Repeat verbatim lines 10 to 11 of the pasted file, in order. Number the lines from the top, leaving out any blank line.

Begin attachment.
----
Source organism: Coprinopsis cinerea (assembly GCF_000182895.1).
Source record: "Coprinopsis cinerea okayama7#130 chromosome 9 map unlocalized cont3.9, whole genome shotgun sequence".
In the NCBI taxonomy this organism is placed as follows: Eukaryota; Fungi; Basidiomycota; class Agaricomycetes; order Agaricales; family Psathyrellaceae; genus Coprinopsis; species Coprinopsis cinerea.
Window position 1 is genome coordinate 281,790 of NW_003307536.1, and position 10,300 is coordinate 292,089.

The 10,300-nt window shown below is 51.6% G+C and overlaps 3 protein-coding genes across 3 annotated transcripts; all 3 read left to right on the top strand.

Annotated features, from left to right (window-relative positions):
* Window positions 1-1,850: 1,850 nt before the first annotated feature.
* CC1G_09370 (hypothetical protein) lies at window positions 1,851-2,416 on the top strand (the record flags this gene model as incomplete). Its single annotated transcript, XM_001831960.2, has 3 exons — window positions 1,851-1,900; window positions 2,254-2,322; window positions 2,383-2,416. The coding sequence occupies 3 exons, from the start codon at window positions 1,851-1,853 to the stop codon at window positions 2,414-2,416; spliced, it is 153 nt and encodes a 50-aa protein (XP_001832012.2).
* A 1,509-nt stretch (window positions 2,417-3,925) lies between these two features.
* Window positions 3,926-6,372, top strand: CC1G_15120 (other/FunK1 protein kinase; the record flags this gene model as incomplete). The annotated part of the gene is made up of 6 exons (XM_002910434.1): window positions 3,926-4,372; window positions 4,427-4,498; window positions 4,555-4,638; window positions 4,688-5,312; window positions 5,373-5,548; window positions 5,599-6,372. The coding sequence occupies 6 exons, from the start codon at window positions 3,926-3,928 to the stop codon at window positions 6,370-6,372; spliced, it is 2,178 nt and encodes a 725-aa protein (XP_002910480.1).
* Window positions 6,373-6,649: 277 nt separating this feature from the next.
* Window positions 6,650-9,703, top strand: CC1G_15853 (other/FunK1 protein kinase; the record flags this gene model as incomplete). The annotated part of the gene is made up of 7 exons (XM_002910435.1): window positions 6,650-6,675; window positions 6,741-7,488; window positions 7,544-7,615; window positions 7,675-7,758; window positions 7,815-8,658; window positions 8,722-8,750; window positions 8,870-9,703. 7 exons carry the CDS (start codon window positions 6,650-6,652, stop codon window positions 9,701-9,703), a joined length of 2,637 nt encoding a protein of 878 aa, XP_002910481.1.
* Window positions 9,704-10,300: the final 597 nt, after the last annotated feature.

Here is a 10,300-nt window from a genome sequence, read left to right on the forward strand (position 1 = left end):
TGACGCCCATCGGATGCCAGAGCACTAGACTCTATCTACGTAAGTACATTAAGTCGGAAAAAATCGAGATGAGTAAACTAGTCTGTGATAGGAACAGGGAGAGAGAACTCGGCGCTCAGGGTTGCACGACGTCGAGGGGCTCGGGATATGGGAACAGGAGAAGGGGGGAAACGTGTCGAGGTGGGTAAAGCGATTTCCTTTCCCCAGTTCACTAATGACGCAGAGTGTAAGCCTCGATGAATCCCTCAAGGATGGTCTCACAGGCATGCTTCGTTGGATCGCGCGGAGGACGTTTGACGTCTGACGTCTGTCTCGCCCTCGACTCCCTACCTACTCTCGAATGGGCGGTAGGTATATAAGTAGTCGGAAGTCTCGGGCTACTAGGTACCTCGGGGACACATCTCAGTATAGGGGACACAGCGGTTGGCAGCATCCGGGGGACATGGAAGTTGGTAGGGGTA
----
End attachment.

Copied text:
* Window positions 3,926-6,372, top strand: CC1G_15120 (other/FunK1 protein kinase; the record flags this gene model as incomplete). The annotated part of the gene is made up of 6 exons (XM_002910434.1): window positions 3,926-4,372; window positions 4,427-4,498; window positions 4,555-4,638; window positions 4,688-5,312; window positions 5,373-5,548; window positions 5,599-6,372. The coding sequence occupies 6 exons, from the start codon at window positions 3,926-3,928 to the stop codon at window positions 6,370-6,372; spliced, it is 2,178 nt and encodes a 725-aa protein (XP_002910480.1).
* Window positions 6,373-6,649: 277 nt separating this feature from the next.